According to Gregg Link, senior director of product management, Dal-Tile, those who make products overseas may be at a disadvantage if these tariffs are enacted. But that’s a big if. “For those that don’t have manufacturing capability and have a heavier reliance on sourced goods—and in particular China—that’s obviously going to be something that they’re going to question,” he said. “I don’t think there’s any definite direction.”

American OEM’s Finkell sees the threat of tariffs on some imported goods as beneficial to Made in the USA. “I do believe that uncertainty around what President Trump will do with tariffs is helpful to the domestic industry. Prudent buyers are increasingly hedging their bets so as to not to have all of their eggs in the import basket if a trade war breaks out or significant tariffs are imposed on imported wood floors.”

Mannington’s Tuley is uncertain about the threats as well but feels those who onshore have the upper hand. “It’s so difficult to tell in our current environment what could happen. Certainly, tariffs could change the pricing structure of flooring products if they’re taxed in certain ways. And that could give companies that manufacture in the U.S. an advantage. But it’s so hard to predict what’s going to happen.”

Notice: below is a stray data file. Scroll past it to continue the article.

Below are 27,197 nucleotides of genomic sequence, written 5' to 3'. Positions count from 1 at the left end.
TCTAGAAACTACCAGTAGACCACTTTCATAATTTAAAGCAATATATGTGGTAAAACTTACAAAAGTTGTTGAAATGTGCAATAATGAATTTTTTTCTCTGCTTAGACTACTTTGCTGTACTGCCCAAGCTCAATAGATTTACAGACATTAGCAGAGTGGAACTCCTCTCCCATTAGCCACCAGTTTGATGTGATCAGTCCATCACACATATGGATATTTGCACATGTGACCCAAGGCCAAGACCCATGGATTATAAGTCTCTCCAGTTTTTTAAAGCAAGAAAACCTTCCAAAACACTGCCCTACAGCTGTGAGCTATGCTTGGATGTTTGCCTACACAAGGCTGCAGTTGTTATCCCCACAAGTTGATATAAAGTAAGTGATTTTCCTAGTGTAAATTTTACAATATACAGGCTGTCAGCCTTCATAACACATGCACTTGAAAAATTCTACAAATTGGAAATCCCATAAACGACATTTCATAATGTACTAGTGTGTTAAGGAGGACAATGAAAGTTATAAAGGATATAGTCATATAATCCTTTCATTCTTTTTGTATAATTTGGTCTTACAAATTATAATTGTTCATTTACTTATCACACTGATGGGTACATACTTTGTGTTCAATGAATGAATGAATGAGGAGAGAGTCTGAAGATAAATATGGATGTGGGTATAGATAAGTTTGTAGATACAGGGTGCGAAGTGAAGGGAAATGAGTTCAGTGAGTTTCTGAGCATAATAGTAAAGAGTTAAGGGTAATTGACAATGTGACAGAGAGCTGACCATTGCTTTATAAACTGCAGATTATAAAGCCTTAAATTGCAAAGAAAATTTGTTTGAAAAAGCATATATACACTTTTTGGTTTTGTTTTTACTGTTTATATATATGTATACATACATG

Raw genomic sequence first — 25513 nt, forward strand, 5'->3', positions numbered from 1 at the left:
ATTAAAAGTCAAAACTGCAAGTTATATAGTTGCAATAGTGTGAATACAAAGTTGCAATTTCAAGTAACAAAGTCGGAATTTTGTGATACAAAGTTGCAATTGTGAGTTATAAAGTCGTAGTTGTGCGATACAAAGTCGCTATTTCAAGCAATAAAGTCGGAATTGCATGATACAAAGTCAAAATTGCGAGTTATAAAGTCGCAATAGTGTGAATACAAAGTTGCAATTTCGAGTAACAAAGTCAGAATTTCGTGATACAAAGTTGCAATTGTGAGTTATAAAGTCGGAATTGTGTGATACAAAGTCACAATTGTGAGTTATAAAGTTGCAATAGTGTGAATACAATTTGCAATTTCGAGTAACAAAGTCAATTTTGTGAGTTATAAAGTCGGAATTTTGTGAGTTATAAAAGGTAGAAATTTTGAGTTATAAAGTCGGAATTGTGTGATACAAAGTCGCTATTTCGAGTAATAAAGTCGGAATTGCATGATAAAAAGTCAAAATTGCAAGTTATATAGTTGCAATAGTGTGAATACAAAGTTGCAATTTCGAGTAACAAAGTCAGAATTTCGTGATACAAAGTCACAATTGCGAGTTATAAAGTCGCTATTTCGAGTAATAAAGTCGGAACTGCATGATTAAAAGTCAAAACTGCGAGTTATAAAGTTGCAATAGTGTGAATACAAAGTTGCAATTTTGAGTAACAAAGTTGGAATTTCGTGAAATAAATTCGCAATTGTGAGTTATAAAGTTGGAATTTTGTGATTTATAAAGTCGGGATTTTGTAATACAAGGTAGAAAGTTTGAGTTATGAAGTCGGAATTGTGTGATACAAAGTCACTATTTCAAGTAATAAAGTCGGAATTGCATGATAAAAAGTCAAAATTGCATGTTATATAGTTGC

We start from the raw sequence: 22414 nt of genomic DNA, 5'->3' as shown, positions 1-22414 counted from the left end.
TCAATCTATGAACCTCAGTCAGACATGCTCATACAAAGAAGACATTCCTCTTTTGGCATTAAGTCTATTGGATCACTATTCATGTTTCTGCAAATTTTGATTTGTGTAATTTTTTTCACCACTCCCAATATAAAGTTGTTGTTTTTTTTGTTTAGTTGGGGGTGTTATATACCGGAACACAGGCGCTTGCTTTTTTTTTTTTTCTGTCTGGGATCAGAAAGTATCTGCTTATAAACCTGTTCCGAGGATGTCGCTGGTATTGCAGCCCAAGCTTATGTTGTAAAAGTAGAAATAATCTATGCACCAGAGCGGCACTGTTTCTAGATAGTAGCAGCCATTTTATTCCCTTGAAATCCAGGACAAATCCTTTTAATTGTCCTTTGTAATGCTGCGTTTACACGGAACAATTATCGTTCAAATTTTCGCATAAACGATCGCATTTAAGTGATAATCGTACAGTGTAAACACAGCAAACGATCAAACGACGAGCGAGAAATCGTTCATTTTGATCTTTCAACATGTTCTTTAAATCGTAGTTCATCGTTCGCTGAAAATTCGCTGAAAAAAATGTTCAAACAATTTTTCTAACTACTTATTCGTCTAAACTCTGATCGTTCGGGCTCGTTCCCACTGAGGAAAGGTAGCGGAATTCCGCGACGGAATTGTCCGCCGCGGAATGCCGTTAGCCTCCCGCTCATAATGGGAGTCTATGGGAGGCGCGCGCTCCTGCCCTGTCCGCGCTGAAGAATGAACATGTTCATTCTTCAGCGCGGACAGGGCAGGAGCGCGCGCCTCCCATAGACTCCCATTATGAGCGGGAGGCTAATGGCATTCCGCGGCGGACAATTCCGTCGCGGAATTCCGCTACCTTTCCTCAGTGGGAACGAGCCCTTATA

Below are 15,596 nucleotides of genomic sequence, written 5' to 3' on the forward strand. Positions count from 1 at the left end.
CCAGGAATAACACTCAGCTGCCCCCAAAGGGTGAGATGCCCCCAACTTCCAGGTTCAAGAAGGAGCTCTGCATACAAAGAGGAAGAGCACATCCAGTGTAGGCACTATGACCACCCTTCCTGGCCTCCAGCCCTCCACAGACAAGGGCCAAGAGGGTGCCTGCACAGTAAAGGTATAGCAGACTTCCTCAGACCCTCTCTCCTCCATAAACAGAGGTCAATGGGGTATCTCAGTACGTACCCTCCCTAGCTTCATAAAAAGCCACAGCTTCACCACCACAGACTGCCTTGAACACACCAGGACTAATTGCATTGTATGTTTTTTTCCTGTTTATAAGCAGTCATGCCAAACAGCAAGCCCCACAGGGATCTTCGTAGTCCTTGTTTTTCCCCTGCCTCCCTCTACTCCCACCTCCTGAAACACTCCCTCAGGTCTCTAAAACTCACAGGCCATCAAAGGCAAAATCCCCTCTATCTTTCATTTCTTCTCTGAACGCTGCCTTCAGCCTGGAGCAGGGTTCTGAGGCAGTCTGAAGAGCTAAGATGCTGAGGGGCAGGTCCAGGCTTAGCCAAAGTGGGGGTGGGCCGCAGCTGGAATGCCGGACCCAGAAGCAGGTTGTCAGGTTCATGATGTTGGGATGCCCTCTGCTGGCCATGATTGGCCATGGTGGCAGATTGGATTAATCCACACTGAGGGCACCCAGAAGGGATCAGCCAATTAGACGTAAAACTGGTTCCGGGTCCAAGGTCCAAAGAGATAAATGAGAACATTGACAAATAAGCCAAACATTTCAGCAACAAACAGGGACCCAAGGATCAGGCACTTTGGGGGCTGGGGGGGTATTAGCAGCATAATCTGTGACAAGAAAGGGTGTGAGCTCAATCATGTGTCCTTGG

Shaw’s Bell feels that regardless of whether the tariffs happen or not, Made in the USA is the way to go. “We just believe it makes economic sense for any company to have some level of in-market production for their products,” he said. “That is the overall trend globally.”

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Crossville to host in-booth, show-wide education sessions at Coverings

Crossville, Tenn.—Crossville will be offering unique education opportunities at the Coverings tradeshow, including informative sessions live at Booth #7654 as well as sessions offered as part of the show’s education schedule.